Utility during users' daily lives trumps specialized travel usage, time and again, and yet travel startups focus on occasional leisure travelers and hope to scale based on that. Data tell you otherwise.
Great new data from Nielsen on mobile travel usage during summer, specifically June this year. For travel info, Android and iOS users in the U.S. spent 95 percent of their time accessing travel services via apps, compared to 5 percent from mobile Web.
This discrepancy was largely driven by Google Maps which accounted for 78 percent of all mobile time spent on travel. Which of course is going to be challenged in coming months as Apple launches its mobile mapping service on iOS.
Usage of mobile apps depends on category within travel as well: Cruise Lines category was exclusively accessed through the mobile Web, while 98 percent of time spent browsing map/navigation information was through an app. Which probably means not tons of great apps exist in the former, and of course great apps (read Google) in mapping category. Chart below shows the distribution across categories.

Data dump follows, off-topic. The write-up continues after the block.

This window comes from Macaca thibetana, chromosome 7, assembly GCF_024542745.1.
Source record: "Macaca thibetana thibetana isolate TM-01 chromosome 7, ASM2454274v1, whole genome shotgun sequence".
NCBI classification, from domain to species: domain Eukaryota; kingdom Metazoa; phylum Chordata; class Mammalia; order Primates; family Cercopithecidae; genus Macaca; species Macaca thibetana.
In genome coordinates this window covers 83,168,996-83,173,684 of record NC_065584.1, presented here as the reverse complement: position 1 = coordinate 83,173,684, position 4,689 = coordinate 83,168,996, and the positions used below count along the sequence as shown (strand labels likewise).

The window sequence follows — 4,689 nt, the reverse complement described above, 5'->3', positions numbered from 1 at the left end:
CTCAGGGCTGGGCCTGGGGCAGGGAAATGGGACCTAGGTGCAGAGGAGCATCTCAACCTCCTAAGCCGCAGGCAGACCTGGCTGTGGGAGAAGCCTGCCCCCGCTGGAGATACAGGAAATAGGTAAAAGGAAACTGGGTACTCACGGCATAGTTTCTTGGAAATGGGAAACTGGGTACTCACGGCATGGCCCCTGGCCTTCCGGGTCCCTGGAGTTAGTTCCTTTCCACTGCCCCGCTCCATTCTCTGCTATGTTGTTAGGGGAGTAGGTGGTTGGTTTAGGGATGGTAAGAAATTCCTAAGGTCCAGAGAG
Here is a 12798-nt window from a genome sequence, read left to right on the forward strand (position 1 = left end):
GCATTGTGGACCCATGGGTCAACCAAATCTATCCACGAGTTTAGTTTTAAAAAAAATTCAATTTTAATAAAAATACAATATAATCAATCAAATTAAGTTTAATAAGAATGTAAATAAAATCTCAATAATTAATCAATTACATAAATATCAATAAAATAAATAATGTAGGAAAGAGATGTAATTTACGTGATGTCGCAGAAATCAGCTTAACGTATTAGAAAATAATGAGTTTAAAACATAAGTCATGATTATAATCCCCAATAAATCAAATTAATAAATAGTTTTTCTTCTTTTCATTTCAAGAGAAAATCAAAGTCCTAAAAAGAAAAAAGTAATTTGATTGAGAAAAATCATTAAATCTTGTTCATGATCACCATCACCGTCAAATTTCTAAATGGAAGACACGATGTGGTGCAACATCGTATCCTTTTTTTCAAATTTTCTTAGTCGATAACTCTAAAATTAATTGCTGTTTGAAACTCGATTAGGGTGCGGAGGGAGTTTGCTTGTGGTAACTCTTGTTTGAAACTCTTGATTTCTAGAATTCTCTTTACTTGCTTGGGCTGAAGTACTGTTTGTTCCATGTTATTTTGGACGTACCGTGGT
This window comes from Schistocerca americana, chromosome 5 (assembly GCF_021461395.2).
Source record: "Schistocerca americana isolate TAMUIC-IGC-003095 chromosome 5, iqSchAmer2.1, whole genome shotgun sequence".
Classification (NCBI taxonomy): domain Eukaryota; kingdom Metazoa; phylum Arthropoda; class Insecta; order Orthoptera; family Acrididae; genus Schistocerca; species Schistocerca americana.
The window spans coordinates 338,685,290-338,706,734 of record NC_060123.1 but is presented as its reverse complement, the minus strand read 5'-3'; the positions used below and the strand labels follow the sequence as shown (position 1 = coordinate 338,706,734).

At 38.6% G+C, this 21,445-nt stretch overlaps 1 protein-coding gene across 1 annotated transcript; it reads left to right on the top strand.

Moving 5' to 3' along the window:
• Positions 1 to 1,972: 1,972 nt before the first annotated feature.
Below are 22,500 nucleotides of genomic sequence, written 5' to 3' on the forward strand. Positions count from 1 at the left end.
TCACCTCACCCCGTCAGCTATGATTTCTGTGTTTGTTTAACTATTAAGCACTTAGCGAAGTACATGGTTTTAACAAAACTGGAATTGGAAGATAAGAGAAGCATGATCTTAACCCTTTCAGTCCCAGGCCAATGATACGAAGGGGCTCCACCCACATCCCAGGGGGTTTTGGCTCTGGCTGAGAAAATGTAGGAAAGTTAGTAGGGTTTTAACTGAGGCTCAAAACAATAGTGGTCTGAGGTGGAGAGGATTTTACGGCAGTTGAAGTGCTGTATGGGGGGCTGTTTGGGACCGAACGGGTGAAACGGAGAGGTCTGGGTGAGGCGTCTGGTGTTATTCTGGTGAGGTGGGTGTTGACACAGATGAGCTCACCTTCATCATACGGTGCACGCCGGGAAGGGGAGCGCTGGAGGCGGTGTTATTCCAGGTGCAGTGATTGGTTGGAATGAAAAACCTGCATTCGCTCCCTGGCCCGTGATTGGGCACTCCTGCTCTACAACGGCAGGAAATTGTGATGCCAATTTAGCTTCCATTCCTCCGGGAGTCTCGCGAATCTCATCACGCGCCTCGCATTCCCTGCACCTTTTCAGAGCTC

Other trend which spell trouble for traditional travel startups focusing on social, inspirations and variations on those themes: apps that dominate travel charts are more utility based that work as part of users’ daily lives, not just when they’re traveling. Hence this chart below makes sense:
Meanwhile, occasional/leisure use in travel is mainly done through mobile Web, trends show, which also explains the chart below:
Techcrunch has a different interpretation of these numbers, but informative nonetheless.
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